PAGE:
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overcome the resistance of the air, and the greater or less interval through which the spark passes is called the striking distance. 103. When the surface of the conductor is uniform, the re-action of the air around it is also uniform; but if the surface of the conductor be integular, the tendency of the electric fluid to escape or enter it will be greatest at the most prominent parts, and most of all when these are angular or pointed. To understand this it is only necessary to recollect that every electrified conductor is surrounded by an atmosphere of its own figure, the contiguous surface of which is similarly electrified: and that electricity is not transmitted through air, but by the motion of its particles. 104. For this motion of particles is resisted by a uniform surface from the similar action of the air around it, which is all equally capable of receiving electricity, and cannot tend to distribute it in one direction more than another; the immediate electrical atmosphere of the conductor will be therefore resisted in any attempt to recede from it by a column of air which is equally opposed in every part; but if there be any prominent point on the conductor projecting into the atmosphere, it will facilitate the recession of the electrified particles opposite to it by removing them farther from the electrified surface, and opposing them to a greater number of such as are unelectrified. 105. The action then, of bodies that are pointed orangular, appears to consist in promoting the recession of the particles of electrified air, by protruding a part of the electrical atmosphere of the conductor into a situation more exposed to the action of the ambient unelectrified medium, and thereby producing a current of air from the electrified point to the nearest uninsulating body. Hence the most prominent and the most pointed bodies are such as transmit electricity with the greatest facility, for with them this condition is most perfectly obtained. 105. A spherical surface is that which, considered with regard to its surrounding atmosphere, is most uniform; hence balls, or cylinders, with rounded ends, are naturally employed for insulated conductors, and their magnitude is proportioned to the intensity of the electrical state they are intended to retain; for a point is but a ball of indefinite diameter, and will act as such on very small quantities of electricity; and a ball of moderate size may also be made to act as a point by electrifying it strongly. 107. If two spheres of equal size are connected together by a long wire and electrified, their atmospheres will extend to the same distance, and they will of course have respectively the same intensity; but if the spheres be of unequal size, the atmosphere of the smallest will extend furthest, and it will necessarily have the greatest intensity; so that a longer spark can be drawn from a small ball annexed to the side of a conductor than from the conductor itself, and longer in proportion as the ball projects farther from the side. Hence the finer the point, and the more freely it projects beyond any part of the conductor to which it is annexed, the more rapidly will it receive or transmit electricity.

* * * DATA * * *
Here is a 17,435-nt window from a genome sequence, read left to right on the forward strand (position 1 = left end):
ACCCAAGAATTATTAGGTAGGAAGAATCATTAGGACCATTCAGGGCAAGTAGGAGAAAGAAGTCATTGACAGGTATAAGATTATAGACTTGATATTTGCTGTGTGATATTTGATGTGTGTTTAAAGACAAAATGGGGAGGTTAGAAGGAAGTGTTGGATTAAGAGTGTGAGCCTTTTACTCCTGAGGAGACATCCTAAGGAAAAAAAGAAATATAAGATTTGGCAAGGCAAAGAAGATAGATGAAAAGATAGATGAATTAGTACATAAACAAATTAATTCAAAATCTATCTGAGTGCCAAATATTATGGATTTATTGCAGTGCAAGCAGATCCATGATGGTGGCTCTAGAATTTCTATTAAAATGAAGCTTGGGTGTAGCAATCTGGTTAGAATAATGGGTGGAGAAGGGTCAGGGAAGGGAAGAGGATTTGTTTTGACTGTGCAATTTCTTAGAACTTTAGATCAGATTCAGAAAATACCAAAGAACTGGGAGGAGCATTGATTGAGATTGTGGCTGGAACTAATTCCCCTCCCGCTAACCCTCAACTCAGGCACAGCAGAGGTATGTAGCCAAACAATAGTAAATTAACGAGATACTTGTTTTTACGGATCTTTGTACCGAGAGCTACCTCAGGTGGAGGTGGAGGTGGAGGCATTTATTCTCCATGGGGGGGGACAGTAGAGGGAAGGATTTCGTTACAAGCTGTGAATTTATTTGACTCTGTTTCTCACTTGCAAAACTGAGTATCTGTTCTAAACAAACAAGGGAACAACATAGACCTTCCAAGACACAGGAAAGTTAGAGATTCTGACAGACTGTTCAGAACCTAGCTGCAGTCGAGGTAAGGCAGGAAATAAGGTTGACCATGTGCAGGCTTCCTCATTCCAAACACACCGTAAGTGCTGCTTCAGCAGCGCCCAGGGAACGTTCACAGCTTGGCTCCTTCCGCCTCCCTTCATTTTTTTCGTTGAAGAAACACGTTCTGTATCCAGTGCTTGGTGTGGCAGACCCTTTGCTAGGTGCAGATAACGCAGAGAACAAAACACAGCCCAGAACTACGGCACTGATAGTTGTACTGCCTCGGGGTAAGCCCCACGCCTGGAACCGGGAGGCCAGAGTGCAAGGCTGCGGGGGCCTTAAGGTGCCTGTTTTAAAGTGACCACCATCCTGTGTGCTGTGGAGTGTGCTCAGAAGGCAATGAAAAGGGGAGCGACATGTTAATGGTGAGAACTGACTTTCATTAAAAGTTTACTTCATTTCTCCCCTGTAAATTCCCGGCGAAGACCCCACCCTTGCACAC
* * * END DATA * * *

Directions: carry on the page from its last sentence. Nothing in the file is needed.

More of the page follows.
108. Let, for example, a fine point he fixed in the axis of a large brass ball, from beneath the surface of which it may be protruded more or less by the action of a fine screw, the effect of a ball of any size may be obtained; when beneath the surface of the ball the point does not act, but in proportion as it is protruded it increases the transmitting power, and, if projected far enough, at length entirely overcomes the influence of the ball. 109. The same writer gives the following experiments, among others, for illustrating the influence of the form and extent of the conductor on the appearance of the electric spark. (1) Present a brass ball of about three inches in diameter to the positive conductor of a powerful electrical machine; sparks of brilliant white light will pass between them, accompanied by a loud snapping noise: to produce these sparks in rapid succession the ball must be brought near the conductor, and they then appear perfectly straight. (2.) Annex a ball of an inch and a half or two inches diameter to the conductor, so as to project three or four inches from it; present the large ball to this, and much longer sparks will be obtained than from the conductor itself, but they will be less brilliant and of a zigzag form. (3.) Substitute a small ball for that used in the former experiment; the fluid will now to a greater distance, but in the form of a divided brush of rays, faintly luminous, and producing little noise; this brush will even occur with larger balls, if the machine be very powerful; it is most perfect when procured by presenting a flat imperfect conductor, as a piece of wood or Daper. p (4.) Whilst a current of sparks is passing between a large ball and the conductor, present, at the distance of about an inch and a half, a shar point at double that distance, and the sparks will immediately cease, the electric Platter being silently drawn off by the point. 110. The brilliancy of the electric spark is always in proportion to the conducting power of the bodies between which it passes; hence metals are almost exclusively employed for this purpose, as wood and other imperfect conductors produce only faint red streams; yet these substances act as points with some efficacy, and the particles of dust which collect around the apparatus are often troublesome to electricians from the same cause. 111. The nature and density of the medium through which the electric spark passes has also a powerful influence on its character. Dr. Watson seems to have been the first who made experiments on this subject; these he conducted on a very large scale, and he describes the results as having been very beautiful; they will be noticed in another part of this article. 112. The following is a description of the simple apparatus used by Mr. Singer for showing the effect of different gaseous mediums on the passage of electricity. . It consists of a glass globe, fig. 1, plate II., of about four inches diameter, having two necks capped with brass; to one of the necks a stop-cock is screwed, with a wire and ball projecting into the globe; another ball is attached to a wire that slides through a collar of leathers screwed to the opposite cap, so that the balls may be set at any required distance from each other within the globe. This apparatus may be exhausted by connecting the stop-cock with an air-pump, and various gases may be introduced into it, or the air it contains may be rarefied or condensed, and the effect of these processes on the form of the spark examined. In condensed air the light is white and brilliant; in rarefied air, divided and faint; and in highly rarefied air, of a dilute red or purple color. The effect of gases seems to be proportioned to their density; in carbonic acid gas the spark is white and vivid, in hydrogen gas it is red and faint. 113. The brilliancy of the electric spark seems to be in proportion to the density of the medium through which it is made to pass. This is proved by the following experiments:–1. Fix with cement a short iron or platina wire within one end of a glass tube thirty inches long, so that the wire may project a little way within the tube, and fix a small brass ball on the outer extremity of the wire. Fill the tube with mercury, and at the open end place a drop of ether, which secure by the point of the finger while the tube is inverted in a vessel of mercury, so as to form a Torricellian vacuum in the upper part. The ether will rise to the top; and upon the removal of the finger, and the fall of the mercury, will expand into vapor. If now electricity be transmitted through this vapor, it will be rendered luminous, and assume various hues according to its strength. When the spark is strong, and has to pass through some inches of the expanded vapor, the light is usually of a beautiful green color. 2. Take an air-pump receiver twelve or fourteen inches high, and six or seven inches in ‘liameter; adapt a wire, pointed at its lower extremity, to the top of the receiver, letting the point project about two inches into its inside; place the reeeiver on the plate of the air-pump, and electrify the wire at its top positively; whilst the air remains in the receiver, a brush of light of very limited size only will be seen, but in proportion as the air is withdrawn by the action of the pump it will enlarge, varying its ap|. and becoming more diffused as the air ecomes more rarefied; until at length the whole of the receiver is filled by a beautiful blush of light, changing its color with the intensity of the transmitted electricity. 3. Into a piece of soft deal about three inches long and an inch and a half square, insert two pointed wires obliquely into its surface at nearly an inch and a half distance from each other, and to the depth of an eighth of an inch; the wires should incline in opposite directions, and the track between the ints be in that of the fibres; a spark in passing from one point to another through the wood will assume different colors in proportion as it passes more or less below the surface; and by inserting one point lower than the other, so that the spark may pass obliquely through different depths, all the prismatic colors may be made to appear at once. Sparks taken through balls of wood or ivory appear of a crimson color; those from the surface of silvered leather are of a bright